A dietary supplement is defined by the Dietary Supplement Health Education Act of 1994 as “any product (excluding tobacco), in pill, capsule, or liquid form—containing a vitamin, mineral, herb or other plant product, amino acid, or other known dietary substance that is intended as a supplement to the normal diet.” Such a wide range includes any number of ingestible foods and substances. Supplements and vitamins are commonly used as a complementary or alternative therapy for people with cancer and other illnesses, as well as part of an everyday diet. As it pertains to cancer, the use of supplements is either as a preventative measure, or as part of a treatment program.
Several dietary supplements on the market claim they have the ability to boost health and prevent cancers from forming. Using supplements as a form of cancer prevention can be tricky, especially as consumers attempt to decipher manufacturer’s claims, and incorporate the correct supplements into their existing diet. Antioxidants are a substance often associated with cancer prevention. Antioxidants are believed to prevent cell damage caused by a type of unstable molecule known as free radicals. These can be found in a variety of foods, but are also sold in pill form. Other supplements associated with cancer prevention include vitamins A, C, E and minerals such as selenium.
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Recovering cancer patients may be advised to take in an increased amount of certain nutrients, especially antioxidants. These are known to help maintain healthy cells and can prevent the onset of a new malignant growth. Studies have concluded for the most part that the human body absorbs and transports nutrients found in foods just as efficiently as those found in supplements. This does not mean that certain herbal compounds that contain vitamins and minerals cannot be part of a healthy diet regimen. The most important factors health professionals look at when discussing nutritional requirements for their cancer patients is the past health history of the individual, the type of cancer discovered and the possible interference of certain natural compounds with traditional medical treatments. Even is a product is labeled as natural, it can still have negative interactions with other medications.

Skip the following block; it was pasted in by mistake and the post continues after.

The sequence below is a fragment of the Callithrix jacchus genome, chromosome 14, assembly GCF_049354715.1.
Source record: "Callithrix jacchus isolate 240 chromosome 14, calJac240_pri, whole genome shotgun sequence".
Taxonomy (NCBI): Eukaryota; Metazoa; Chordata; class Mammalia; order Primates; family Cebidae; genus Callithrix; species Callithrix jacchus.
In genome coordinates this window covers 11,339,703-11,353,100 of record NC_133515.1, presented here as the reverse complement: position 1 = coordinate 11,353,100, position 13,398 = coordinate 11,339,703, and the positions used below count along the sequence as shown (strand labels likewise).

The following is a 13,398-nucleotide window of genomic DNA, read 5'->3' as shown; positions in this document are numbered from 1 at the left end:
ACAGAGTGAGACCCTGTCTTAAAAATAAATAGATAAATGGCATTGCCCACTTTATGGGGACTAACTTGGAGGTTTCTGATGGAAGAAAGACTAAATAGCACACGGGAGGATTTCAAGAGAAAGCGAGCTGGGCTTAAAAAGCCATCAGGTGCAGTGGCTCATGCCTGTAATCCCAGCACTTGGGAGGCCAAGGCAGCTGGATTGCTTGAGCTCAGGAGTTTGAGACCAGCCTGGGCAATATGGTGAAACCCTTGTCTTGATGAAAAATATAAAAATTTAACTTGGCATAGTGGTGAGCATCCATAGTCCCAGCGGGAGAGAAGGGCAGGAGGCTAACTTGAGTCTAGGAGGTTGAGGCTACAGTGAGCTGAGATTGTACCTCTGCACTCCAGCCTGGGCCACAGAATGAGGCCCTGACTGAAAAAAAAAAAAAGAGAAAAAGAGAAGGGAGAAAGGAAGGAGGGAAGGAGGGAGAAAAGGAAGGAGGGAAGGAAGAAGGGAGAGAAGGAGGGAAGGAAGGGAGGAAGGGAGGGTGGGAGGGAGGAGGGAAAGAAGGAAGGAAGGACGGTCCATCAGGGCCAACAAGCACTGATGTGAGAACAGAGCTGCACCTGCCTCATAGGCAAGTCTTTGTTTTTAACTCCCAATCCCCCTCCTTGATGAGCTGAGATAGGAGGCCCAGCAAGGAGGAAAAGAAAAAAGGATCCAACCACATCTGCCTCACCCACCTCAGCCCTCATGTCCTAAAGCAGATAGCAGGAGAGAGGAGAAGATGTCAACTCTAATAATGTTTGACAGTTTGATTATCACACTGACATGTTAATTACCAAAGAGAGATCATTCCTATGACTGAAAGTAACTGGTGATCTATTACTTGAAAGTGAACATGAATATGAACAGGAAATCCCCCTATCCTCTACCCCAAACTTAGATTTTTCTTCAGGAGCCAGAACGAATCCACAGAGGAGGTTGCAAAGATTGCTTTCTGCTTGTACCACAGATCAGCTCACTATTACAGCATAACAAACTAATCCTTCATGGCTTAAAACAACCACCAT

The use of supplements is not always recommended, as many of these contain ingredients that, although natural, may interfere with chemotherapy or radiation treatments. However, the use of various supplements is sometimes recommended to thwart the negative side effects associated with these treatments. As with most aspects of cancer treatment, these decisions should be made under the consultation of a medical professional. Until recently the FDA did not require any so-called natural supplements or energy boosters to carry warnings, but simply classified them as GRAS, or “generally regarded as safe.” Today many side effects from herbal supplements have been documented and many of these products can be harmful to recovering cancer patients, especially those who have unstable metabolism or other health complications such as hypertension.
For the most part the medical industry does not frown on dietary supplements but does recommend a regular intake of vitamins, minerals, protein, fiber and carbohydrates that are found in fruits, vegetables, breads and meats. Evidence shows that the body performs at a more satisfactory level when the stomach and digestive system receives these nutrients in combination with whole foods rather than the patient relying mainly on pills and capsules for their essential nutrition. Organizations such as the American Cancer Society, the National Institutes of Health and the Mayo Clinic all recommend consulting a physician or specialist before beginning any form of treatment, including taking supplements.